The Controversial Tiffany Blue

The Controversial Tiffany Blue

Photo by Tommao Wang (Unsplash)

Ariel Goldberg is a third-year undergraduate student at York University.

For most, Tiffany’s robin’s-egg blue box immediately represents luxury jewelry. However, British artist Stuart Semple considers Tiffany Blue as being held captive through trademark law. To #freeTiffany, Semple created 150 ml tubes of matte acrylic paint named Tiff which replicates Tiffany & Co’s signature hue.

Semple has been “liberating colours since 2016”, with previous paints replicating trademarked colours including International Klein Blue, T-Mobile Magenta, and Blackest Black. His aim is to increase the possibilities within art by making accessible what he claims are unattainable colours. Semple has pushed his commentary further by preventing individuals who hold registered colour trademarks from purchasing specific paints on his e-commerce website. Now, Semple’s most recent paint, Tiff, targets Tiffany & Co by sharing the brand’s iconic blue with all artists.

Tiffany Blue was created in 1873 by Charles Tiffany and John Young and has been registered as a colour trademark in the U.S since 1998. Traditionally, colours were outside the scope of trademark protection. The Lanham Act—the federal trademark statute in the U.S—does not include colour in the statutory definition of trademarks. In the 1995 Qualitex Co. v Jacobson Prods. Co decision, the U.S Supreme Court held that a colour could be registered as a trademark but required that the colour’s use be non-functional and that it has a “secondary meaning” or “acquired distinctiveness”. In other words, consumers must associate the colour with a single source.

While Tiff paint has sparked conversation about monopolizing colours, Semple’s strong language on his e-commerce website and social media posts overstates the Tiffany & Co’s trademark rights. Semple wrote in an Instagram caption that Tiffany Blue is “trademarked in every category” and that “it is ILLEGAL for you to paint with it.” However, colour trademarks are not synonymous with ownership of the colour. Trademarks are generally registered in connection to specific goods and services, which are divided by industry under the global Nice Classification system. Tiffany & Co has a multi-class registration for Tiffany Blue, but these are all narrowly defined. For example, Tiffany Blue is registered for its use on “jewelry pouches with drawstrings” in Class 14. The trademark covers uses of the colour that would reasonably confuse the public to believe Tiffany & Co was the source.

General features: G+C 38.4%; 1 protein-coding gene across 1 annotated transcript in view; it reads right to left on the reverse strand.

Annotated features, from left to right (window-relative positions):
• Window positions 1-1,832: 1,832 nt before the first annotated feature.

Essentially, trademarks operate as a source indicator. Colour trademarks protect brands if the use of the colour in connection to specific services or goods would confuse customers. Within the fashion industry, Christian Louboutin holds trademark rights for the use of Pantone 18-1663TP on shoe soles and Hermès maintains trademark rights for the use of a specific orange on packaging. Again, trademark protection is granted over the use of the colour in relation to specifically defined goods and services. It is not protection for the use of the colour on anything and everything.

In addition, colour trademarks are not effortlessly granted; it is difficult to gain monopoly over a colour. It can take time for colours to develop the required secondary meaning. In the case of Tiffany Blue, The New York Sun reported the iconic nature of Tiffany & Co’s blue boxes in 1906, which is a significant time frame to be using the colour in relation to packaging and jewelry. Essentially, the colour’s use was so well known it was functioning as a source indicator before protection was granted. Even if secondary meaning is established, the colour cannot be functional which means that the colour cannot be essential to or a characteristic of the good or service. The functionality doctrine protects competitors against a disadvantage. Ultimately, there are safeguards to granting a colour trademark which prevents widespread and overly broad monopoly of colours. Further, rights are limited to the consistent use of the colour.

Tiffany has yet to respond to Semple’s paint. Regardless, Semple plans to continue “liberating” Tiffany Blue. He explained, “I see the art materials as more of a cultural critique, a piece of critical art [rather] than a business.” While Semple’s cultural critique exaggerates the protection granted through colour trademarks, Semple has started a conversation. He has also shown the importance in recognizing the limitations and safeguards in colour trademarks.